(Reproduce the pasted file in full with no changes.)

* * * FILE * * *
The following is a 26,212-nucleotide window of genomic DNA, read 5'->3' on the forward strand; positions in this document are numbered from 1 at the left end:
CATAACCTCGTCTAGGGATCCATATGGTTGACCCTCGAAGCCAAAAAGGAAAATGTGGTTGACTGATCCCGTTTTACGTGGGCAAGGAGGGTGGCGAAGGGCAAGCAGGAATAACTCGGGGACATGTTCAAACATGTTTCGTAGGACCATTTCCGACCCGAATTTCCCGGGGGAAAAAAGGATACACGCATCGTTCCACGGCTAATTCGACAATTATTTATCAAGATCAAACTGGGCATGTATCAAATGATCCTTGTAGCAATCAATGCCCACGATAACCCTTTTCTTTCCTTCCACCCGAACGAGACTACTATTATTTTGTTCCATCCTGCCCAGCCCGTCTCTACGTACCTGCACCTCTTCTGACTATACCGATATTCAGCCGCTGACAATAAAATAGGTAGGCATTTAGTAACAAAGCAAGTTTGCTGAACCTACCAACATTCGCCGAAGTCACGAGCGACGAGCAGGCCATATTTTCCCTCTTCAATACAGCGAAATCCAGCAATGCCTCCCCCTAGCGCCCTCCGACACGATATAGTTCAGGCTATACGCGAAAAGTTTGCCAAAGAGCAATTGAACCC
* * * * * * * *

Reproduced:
The following is a 26,212-nucleotide window of genomic DNA, read 5'->3' on the forward strand; positions in this document are numbered from 1 at the left end:
CATAACCTCGTCTAGGGATCCATATGGTTGACCCTCGAAGCCAAAAAGGAAAATGTGGTTGACTGATCCCGTTTTACGTGGGCAAGGAGGGTGGCGAAGGGCAAGCAGGAATAACTCGGGGACATGTTCAAACATGTTTCGTAGGACCATTTCCGACCCGAATTTCCCGGGGGAAAAAAGGATACACGCATCGTTCCACGGCTAATTCGACAATTATTTATCAAGATCAAACTGGGCATGTATCAAATGATCCTTGTAGCAATCAATGCCCACGATAACCCTTTTCTTTCCTTCCACCCGAACGAGACTACTATTATTTTGTTCCATCCTGCCCAGCCCGTCTCTACGTACCTGCACCTCTTCTGACTATACCGATATTCAGCCGCTGACAATAAAATAGGTAGGCATTTAGTAACAAAGCAAGTTTGCTGAACCTACCAACATTCGCCGAAGTCACGAGCGACGAGCAGGCCATATTTTCCCTCTTCAATACAGCGAAATCCAGCAATGCCTCCCCCTAGCGCCCTCCGACACGATATAGTTCAGGCTATACGCGAAAAGTTTGCCAAAGAGCAATTGAACCC